The Korea Herald


Makeup trends start here

By Park Min-young

Published : May 20, 2011 - 19:27

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‘Korean chic’ gains attention overseas via YouTube and makeup brands

With Girl’s Generation’s bubbly song “Snowy Wish” running in the background, a Thai girl with the YouTube ID onnbaby demonstrates how to pull off the “Korean flawless look.”

“I have seen lots of people doing Korean makeup styles and yes, I am now doing one of them too!” she says.

The basic steps she points out are ― one, clean and glowing flawless skin; two, thick, straight (or triangular) brows; three, minimum or no eye shadow and four, natural lip color.

The cosmetic brands she flashes in front of the camera before applying them are mostly low and mid-priced South Korean brands like The Face Shop, Etude House, or Holika Holika which are popular among teenage girls and women in their early 20s.

As hallyu, or the Korean Wave, sweeps across Asia and even some parts of the Americas and Europe, admirers of Korean actresses or singers are growing in number all over the world. Girls, especially, seem hooked on the Korean look.

Thousands of posts appear on YouTube when one types in “Korean Beauty,” “Korean Makeup” or “Korean Skincare.” Like onnbaby, girls from all over the world are sitting in front of their cameras with brushes and powders, demonstrating how to apply makeup like Korean celebrities. 
A Vietnamese girl demonstrates how to do a “Korean eyebag look” in her YouTube post. (Captured from YouTube) A Vietnamese girl demonstrates how to do a “Korean eyebag look” in her YouTube post. (Captured from YouTube)

Some specify their role models by posting tutorials like “Kim Yuna Monolid Natural Korean Makeup,” “How to do Goo Hara’s Eye Makeup (From Kara)” or “How to Do Taeyeon’s Natural Eye Makeup (From SNSD).” Popular videos have attracted well over 600,000 views each.

“Korean models and actresses always have perfect looking skin which looks like they are not wearing much makeup,” said a half French and half Filipino girl with the ID Vanity Makeup, who put up a video “Natural Korean Makeup Tutorial.”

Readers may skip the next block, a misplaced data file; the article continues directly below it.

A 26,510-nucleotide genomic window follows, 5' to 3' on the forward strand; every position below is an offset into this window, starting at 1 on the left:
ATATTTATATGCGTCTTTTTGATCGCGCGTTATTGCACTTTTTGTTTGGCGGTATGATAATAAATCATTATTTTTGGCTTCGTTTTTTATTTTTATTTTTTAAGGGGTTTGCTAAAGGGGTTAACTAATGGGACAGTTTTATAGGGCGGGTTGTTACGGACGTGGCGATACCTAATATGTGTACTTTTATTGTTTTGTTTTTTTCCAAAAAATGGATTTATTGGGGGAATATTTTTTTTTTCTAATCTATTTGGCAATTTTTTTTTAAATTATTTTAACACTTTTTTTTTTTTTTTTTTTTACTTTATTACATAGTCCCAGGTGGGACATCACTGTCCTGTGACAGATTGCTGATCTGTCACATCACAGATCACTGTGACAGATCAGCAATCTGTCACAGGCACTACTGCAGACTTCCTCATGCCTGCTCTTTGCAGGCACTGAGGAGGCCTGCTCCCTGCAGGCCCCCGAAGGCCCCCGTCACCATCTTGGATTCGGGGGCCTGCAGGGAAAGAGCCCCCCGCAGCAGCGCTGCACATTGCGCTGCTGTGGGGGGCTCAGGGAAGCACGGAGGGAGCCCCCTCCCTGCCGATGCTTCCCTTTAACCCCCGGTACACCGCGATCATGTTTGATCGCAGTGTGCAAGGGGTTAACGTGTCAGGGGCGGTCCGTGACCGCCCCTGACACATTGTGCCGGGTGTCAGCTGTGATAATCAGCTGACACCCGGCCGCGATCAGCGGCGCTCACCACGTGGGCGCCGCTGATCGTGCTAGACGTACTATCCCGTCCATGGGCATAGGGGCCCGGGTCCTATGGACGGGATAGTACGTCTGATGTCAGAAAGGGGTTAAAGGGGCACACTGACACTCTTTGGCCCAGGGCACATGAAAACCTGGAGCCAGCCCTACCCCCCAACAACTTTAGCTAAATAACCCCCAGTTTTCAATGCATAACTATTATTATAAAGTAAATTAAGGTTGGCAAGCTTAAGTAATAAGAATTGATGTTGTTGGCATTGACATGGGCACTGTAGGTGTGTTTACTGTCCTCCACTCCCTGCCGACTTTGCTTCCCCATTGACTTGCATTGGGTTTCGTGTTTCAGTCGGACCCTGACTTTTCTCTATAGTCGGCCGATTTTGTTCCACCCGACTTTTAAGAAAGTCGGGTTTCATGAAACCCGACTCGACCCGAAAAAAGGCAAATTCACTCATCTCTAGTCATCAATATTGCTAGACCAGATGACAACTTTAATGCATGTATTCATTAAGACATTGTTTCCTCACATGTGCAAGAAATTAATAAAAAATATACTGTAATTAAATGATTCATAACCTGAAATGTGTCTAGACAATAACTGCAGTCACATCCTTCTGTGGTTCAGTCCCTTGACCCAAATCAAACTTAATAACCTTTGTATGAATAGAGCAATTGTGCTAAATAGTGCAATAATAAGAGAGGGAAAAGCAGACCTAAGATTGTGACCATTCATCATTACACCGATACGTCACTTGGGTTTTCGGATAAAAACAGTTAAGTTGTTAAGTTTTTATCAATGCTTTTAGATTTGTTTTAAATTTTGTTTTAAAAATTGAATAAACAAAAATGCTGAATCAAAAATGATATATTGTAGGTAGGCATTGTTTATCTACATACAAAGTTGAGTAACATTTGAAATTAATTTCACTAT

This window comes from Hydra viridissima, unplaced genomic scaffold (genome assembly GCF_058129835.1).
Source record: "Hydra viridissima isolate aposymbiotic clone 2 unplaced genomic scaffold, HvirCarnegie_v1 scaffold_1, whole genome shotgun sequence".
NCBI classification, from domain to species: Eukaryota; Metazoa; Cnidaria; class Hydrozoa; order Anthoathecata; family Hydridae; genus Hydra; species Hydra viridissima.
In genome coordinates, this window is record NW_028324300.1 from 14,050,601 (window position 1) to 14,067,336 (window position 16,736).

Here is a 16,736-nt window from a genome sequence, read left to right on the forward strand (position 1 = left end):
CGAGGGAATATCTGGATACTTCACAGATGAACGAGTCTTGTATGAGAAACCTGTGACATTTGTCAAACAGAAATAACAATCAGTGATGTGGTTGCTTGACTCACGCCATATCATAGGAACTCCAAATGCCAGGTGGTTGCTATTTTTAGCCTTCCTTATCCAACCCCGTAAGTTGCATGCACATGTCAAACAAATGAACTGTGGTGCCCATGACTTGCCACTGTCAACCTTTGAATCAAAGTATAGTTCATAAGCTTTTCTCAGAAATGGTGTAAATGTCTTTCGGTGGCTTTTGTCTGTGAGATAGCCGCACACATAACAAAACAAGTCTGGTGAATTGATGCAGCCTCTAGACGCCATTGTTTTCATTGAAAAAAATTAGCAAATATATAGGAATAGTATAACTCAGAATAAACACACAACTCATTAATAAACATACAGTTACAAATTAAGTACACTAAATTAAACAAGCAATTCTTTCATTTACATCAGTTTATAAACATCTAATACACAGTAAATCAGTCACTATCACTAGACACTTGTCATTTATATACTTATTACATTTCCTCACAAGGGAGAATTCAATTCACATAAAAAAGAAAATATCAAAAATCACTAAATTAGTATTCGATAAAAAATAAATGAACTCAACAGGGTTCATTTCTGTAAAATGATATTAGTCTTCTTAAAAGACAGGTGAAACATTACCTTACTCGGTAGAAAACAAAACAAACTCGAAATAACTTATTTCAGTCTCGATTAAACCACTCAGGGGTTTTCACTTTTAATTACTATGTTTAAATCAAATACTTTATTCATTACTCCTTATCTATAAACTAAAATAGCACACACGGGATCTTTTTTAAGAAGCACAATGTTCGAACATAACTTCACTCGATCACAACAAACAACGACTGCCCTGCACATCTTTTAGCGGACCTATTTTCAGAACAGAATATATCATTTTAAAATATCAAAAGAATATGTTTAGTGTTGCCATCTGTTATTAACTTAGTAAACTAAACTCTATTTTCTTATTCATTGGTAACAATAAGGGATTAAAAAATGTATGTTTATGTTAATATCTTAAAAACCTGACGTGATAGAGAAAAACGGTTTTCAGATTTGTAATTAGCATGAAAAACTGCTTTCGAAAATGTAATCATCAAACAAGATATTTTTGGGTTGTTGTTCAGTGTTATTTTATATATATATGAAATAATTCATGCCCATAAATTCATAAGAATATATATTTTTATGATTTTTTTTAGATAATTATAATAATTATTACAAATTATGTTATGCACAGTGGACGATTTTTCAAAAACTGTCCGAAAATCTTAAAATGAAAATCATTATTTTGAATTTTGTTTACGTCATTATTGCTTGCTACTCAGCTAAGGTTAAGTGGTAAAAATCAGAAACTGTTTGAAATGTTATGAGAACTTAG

“Korean women like delicate and effortless makeup so others cannot really recognize if you are even wearing any. They prefer feminine and bright colors instead of dark and passionate ones. Such makeup trends and products that enable them are spreading out to the world, first to Asian countries and now to America and Europe. Following ‘Hollywood style’ and ‘French chic,’ we can say that now ‘Korean chic’ is gaining popularity,” said Byeon Myeong-suk, principal makeup artist at MAC Korea.

‘B.B. cream’ excites women from all over

A blond haired U.S. girl named Marisa received so many questions about “B.B. cream” after she posted her tutorial footage “The Korean Beauty Secrets” on YouTube that she had to make a video about it.

Calling the cream “Korea’s secret magic makeup” and “the ultimate makeup product,” she explains that it is “basically a replacement for makeup base, foundation, moisturizer, SPF, whitening cream, anti-wrinkle product.”

“I have been using B.B. cream for over a year and my skin has gotten clearer and is less irritable when I use B.B. cream in place of my foundation and concealer. It also gives a fresh, dewy look to your skin. I really think a lot of people would benefit from using it!” she said.

Short for Blemish Balm, B.B. cream was originally recommended by dermatologists for patients who underwent treatment or laser therapy to soothe, protect and help regenerate irritated skin.

But Korean cosmetic brands picked it up several years ago and commercialized it, adding more functions to it that Korean women are fond of, like skin whitening and sun protection. They have become some of the best selling cosmetic products here ever since.

Apparently, B.B. creams have recently caught the eyes of non-Korean women as well. Global makeup brands are following the trend.

MAC is planning to sell its B.B. cream “Prep+Prime Beauty Balm” in department stores all over the world including Korea within the first half this year. The product is currently only available in duty free shops in Asian countries and in the U.S.

Bobby Brown launched its own B.B. cream for duty free shops as well, targeting Asia, in April. Bobby Brown made three different color types. The products will be on sale in department stores from July.